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Using AutoMapper in Domain Objects with DotNet Core

Out of Date

The content of this post is out of date and is no longer relevant

I recommend not using any of the points discussed here and things have moved on.

I will aim to update the content on this post with more relevant information

A principle from Computer Science followed by most developers in software projects is the Separation of Concerns design principle.

This principle typically involves attempting to break down a software application into distinct sections addresses a separate area of concern or buisness functionality.

In Software Engineering, this is often taking a step further and we attempt to break components down to conceptual models.  Hence we have what is defined as Logical Data Models.

A logical Data Model is a model of a specific problem domain of particular database management product or storage technology.  These usually include Relational tables, columns and object-oriented classes.

This can also be further abstracted to a Conceptual Data model , which is a high-level description of the business's informational needs. Typically including main concepts and main relationships between them.

In his book Domain Driven Design - Eric Evans ,  advocates the following design principle:

  • Placing the projects primary focus on core domain and domain logic
  • basing complex designs on a model of the domain
  • Initiate creative collaborations between technical and domain experts
  • Iteratively refine conceptual models that address particular domain problems

The result of in two different objects models being defined in a project.

Automapper with reflection
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Entity Model

The Entity Data Model (EDM) is a set of concepts that describe the structure of data, regardless of its stored form. The EDM borrows from the Entity-Relationship Model.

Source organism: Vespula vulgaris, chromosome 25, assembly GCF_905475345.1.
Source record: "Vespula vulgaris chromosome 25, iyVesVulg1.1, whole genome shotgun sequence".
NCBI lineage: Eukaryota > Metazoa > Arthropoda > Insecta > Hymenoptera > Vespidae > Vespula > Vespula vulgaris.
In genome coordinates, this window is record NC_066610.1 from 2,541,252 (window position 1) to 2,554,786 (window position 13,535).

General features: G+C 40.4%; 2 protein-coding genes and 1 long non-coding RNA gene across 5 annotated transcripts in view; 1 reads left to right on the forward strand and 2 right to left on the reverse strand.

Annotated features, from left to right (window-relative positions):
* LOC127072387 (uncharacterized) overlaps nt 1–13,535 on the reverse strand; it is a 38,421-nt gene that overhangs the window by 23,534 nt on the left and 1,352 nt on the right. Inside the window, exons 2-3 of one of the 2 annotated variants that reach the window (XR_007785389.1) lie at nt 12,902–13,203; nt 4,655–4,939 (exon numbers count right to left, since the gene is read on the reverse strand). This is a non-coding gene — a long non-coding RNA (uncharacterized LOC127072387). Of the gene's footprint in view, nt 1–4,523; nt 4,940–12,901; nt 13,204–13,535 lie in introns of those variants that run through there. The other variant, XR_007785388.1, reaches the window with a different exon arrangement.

Typically in .net projects this is implemented using the Entity Framework, which is an Object Relational Mapper (ORM)

Domain Model

Objects from the business-specific area that represent something meaningful to the domain expert. Domain objects are mostly represented by entities and value objects.

A challenge for most software developers is managing the mapping between these often wildly different objects.

Fortunately, great tools like Automapper  make this task infinitely easier .  One of the issue I found with most projects on which I have worked on which utilise Automapper, is that they have enevitably decided to implement all the Mapping logic in one central file, which is often referenced in the StartUp.cs and this file usually becomes a large file and very difficult to locate the actual mapping you may be interested in or even find a suitable place to insert a mapping logic.

A few years ago, I came across a strategy on a blog post some years back and have continued to evolve it.

In a nutshell the core concept is to store all the mapping logic a Domain object requires within the class. The benefits to this are that the class is infnitely easier to unit test and by simply opening the class you can in an instant see all the mapping logic that is related to it.

There is no longer the need the need to hunt down several files in order to identify and fix bugs which may have resulted due to a mapping error.

I have also taken the time to wrap the code explained below into a re-usable nuget package for you to download and use in your projects.

We've implemented this in a library we have called rather unimaginatively Threenine.Map

We have 3 interfaces in this library


We also have a MappingConfigurationFactory class which implements the Reflection logic


We simply add a reference to that project to the Api project. We now have to add the implementation of that class to the StartUp.cs


Create Domain Object

We can now create our Domain Object Classes. We will implement these in their own Class library project. For the most part they will be Plain Old CSharp Objects (POCO), however you will notice that they will implement at least one of the mapping interfaces we have defined.

Create a new class library project dotnet new classlib --name Api.Domain

We now need to create an empty Marker class which serves as an entry point to point for our reflector. We'll just rename the autogenerated Class1 to Marker

In our Api.Domain project we'll create a folder and name it Bots we'll add new class and call it Referer.

Add a reference to AutoMapper and Api.Database.Entity

We are now ready to add the Attributes of the class and the mapping logic that is associated with this class.


Test it out

We have basically completed our mapping implementation so we should go ahead and test it.

I have added an additional controller to the project and called it RefereController and added a simple Get Method.


If we now start the application dotnet run and navigate to the URl http://localhost:5000/api/referer/get we will see that our application now returns the our Domain objects.



We explored how to make use of Automapper and reflection within code to enable placing mapping logic with Domain Object classes.

Gary Woodfine
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